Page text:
areas--non-fiction, fiction
-David Fugate, LaunchBooks Literary Agency
-Kristopher O'Higggins, Scribe Agency, LLC
areas--non-fiction, fiction
-Jackie Meyer, Whimsy Literary Agency, LLC
areas--non-fiction, fiction
-Michelle Wolfson, Wolfson Literary Agency

areas--non-fiction, fiction
-Renee Zuckerbrot, Renee Zuckerbrot Literary Agency
areas--non-fiction, fiction

Sunday, December 4, 2011


Well, I signed onto Webook and entered one of my titles on PageToFame-- this cost me $3.95. Now my title along with a two-three sentence synopsis (the hook) and the first page of my manuscript will be available to view. Other people will now read my short intro and vote on whether my work should continue on. You need to make it through 3 rounds: a 1st page round, a 5-page round and  a 50-page round. If your work makes it through, then it will be shown to a group of agents.

If you want to enter your work--make sure you have a fabulous hook and a great title and an intriguing 1st page. This is actually a great writing exercise.

But...the fun part is the reading. Reading is free by the way--so go sign up. I read 15 entries and then rated them. It was quick, fun and painless. Plus, it gives you an idea of what doesn't work. So I do highly suggest you become a reader. I would have kept reading but I needed to feed my kids. The reading and rating is addictive. Go to and sign yourself up and start reading and rating!

Tomorrow I'll sign up for AgentInBox and tell you all about it

Saturday, December 3, 2011

New Twist to Publishing: Webook

Check out this publishing house...if anything it's a creative idea. Has anyone out there used it?...I'll dive in and give it a try just to let you know what it's about. (I feel a bit like Mikey.)

Friday, December 2, 2011

Twisting in the Nuts and Bolts

So I've got wonderful titles, I've got two good hooks, now come the nuts and bolts (the part that I think is boring). According to our mentor M we need to address:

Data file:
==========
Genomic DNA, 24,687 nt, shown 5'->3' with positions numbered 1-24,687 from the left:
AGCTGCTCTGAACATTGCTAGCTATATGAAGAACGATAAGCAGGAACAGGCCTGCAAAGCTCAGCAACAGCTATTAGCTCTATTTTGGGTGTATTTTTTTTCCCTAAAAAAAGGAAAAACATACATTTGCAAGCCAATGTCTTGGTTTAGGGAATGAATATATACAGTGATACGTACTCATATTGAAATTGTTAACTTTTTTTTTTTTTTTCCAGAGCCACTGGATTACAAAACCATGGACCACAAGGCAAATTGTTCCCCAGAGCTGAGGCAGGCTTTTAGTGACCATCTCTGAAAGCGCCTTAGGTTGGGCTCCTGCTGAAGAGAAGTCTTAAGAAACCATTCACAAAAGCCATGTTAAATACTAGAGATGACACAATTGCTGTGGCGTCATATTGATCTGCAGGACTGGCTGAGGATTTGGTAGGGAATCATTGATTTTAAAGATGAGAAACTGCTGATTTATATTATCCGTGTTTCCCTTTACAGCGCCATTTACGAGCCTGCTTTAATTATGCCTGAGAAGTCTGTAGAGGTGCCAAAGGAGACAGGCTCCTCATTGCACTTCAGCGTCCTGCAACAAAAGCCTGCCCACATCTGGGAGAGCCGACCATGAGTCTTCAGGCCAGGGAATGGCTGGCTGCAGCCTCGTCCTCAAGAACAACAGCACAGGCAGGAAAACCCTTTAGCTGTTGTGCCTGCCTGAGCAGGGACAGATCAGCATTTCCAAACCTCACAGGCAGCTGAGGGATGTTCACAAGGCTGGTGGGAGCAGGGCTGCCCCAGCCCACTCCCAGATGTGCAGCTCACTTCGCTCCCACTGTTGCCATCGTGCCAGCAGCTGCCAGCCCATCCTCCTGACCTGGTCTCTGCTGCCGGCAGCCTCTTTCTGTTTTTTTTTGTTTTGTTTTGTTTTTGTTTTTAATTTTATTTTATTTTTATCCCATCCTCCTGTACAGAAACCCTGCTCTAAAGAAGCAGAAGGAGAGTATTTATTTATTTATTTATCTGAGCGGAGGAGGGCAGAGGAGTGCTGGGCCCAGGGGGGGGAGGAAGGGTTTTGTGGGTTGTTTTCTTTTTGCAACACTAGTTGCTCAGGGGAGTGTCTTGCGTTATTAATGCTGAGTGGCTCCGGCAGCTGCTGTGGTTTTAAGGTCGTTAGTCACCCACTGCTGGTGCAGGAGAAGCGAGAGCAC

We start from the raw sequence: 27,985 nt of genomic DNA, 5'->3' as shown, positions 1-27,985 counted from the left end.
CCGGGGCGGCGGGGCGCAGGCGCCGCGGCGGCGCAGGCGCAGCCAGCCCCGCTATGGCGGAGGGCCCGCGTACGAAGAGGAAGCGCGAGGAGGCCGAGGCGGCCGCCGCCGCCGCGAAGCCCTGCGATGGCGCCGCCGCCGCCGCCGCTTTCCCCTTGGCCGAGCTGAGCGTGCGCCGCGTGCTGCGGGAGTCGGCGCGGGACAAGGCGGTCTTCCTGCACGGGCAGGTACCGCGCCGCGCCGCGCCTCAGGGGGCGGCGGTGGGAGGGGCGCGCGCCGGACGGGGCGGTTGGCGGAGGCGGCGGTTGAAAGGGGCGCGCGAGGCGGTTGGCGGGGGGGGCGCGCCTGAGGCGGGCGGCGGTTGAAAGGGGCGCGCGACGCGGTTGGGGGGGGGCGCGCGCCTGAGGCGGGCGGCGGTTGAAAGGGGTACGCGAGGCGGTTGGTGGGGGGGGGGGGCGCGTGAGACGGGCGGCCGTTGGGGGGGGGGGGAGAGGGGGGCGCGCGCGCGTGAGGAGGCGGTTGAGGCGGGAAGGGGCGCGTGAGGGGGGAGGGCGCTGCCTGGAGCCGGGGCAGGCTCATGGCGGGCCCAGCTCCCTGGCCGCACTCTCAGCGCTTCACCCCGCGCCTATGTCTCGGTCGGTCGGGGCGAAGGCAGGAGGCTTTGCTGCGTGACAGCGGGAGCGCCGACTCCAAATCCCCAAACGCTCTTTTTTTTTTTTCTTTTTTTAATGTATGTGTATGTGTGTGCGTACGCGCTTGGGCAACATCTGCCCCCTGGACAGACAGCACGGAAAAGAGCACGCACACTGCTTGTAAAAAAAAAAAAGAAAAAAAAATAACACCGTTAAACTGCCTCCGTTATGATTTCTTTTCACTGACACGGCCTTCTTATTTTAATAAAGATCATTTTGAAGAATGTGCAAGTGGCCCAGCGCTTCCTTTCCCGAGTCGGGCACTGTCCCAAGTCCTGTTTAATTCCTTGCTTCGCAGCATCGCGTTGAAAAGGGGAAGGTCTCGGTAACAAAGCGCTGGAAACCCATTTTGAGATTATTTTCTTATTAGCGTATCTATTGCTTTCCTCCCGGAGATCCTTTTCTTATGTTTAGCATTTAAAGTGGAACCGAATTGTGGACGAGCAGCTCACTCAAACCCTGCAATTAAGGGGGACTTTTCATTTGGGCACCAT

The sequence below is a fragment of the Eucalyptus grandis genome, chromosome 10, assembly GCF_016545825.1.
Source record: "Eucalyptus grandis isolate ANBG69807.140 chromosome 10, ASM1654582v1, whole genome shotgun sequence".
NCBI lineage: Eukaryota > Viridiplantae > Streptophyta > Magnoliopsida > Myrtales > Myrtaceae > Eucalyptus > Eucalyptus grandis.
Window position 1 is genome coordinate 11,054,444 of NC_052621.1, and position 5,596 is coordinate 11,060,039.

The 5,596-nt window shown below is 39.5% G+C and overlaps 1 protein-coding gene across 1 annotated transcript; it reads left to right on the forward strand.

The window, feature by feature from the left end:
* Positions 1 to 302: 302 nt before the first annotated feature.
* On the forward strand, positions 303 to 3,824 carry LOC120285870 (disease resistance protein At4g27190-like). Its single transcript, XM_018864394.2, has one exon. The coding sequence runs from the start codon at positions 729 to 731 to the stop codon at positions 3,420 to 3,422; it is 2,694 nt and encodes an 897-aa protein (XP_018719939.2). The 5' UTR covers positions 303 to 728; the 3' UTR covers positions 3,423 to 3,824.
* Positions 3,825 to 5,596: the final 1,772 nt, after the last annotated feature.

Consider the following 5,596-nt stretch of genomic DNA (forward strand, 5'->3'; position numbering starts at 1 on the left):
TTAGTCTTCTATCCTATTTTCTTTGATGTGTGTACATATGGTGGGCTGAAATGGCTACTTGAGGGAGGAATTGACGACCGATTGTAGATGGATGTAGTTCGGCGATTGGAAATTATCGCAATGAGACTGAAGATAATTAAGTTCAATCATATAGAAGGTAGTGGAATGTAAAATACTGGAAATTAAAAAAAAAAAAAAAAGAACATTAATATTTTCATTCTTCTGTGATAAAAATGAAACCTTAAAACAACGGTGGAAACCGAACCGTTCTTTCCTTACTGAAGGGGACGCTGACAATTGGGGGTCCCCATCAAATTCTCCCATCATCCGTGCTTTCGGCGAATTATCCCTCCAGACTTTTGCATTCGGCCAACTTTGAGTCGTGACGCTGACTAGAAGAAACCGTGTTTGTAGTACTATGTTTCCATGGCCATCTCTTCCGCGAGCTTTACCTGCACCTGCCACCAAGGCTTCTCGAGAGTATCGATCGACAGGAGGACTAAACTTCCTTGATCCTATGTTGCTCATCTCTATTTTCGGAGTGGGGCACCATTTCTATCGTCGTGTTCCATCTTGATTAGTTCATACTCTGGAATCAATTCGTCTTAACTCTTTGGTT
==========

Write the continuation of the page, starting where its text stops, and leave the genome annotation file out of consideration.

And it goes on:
* word count
* audience (who will buy your book)
* book benefits (for non-fiction)
* special features
* models for your book (genre and comparable/competing books)
* a marketing position (what sets your book apart as unique compared to others like your book)
* other books you plan to write
* your platform and promotion plan (extremely important these days!)

So this all seems easy enough, right? The difficult part is making sure it doesn't all come off as boring. We want agents to read this stuff and get excited, right? This is the whole point of following our agent's advice...give them exactly what they want, so they will be excited about our books. What they don't want is boring.

WARNING!  (What not to do.)

According to our other mentor M, many writers--in order to combat the fear of being boring--decorate their letters or proposals with color and Fancy Fonts and unsubstantiated (this-book-is-so-much-better-than-The-Lord-of-the-Rings!) hype. Mike Nappa wisely says, "You know what makes me want to represent a book? The book. Not your cover letter. Not your exaggerated promises. Not your American-Idol-wannabe pseudo confidence. Not your faked attempts at professional connection."

That sounds harsh, doesn't it? But it's the truth. Do you, as a writer, have something important to say? Do you have a marvelous writing voice? Then show that off. Agents like words. Give them words.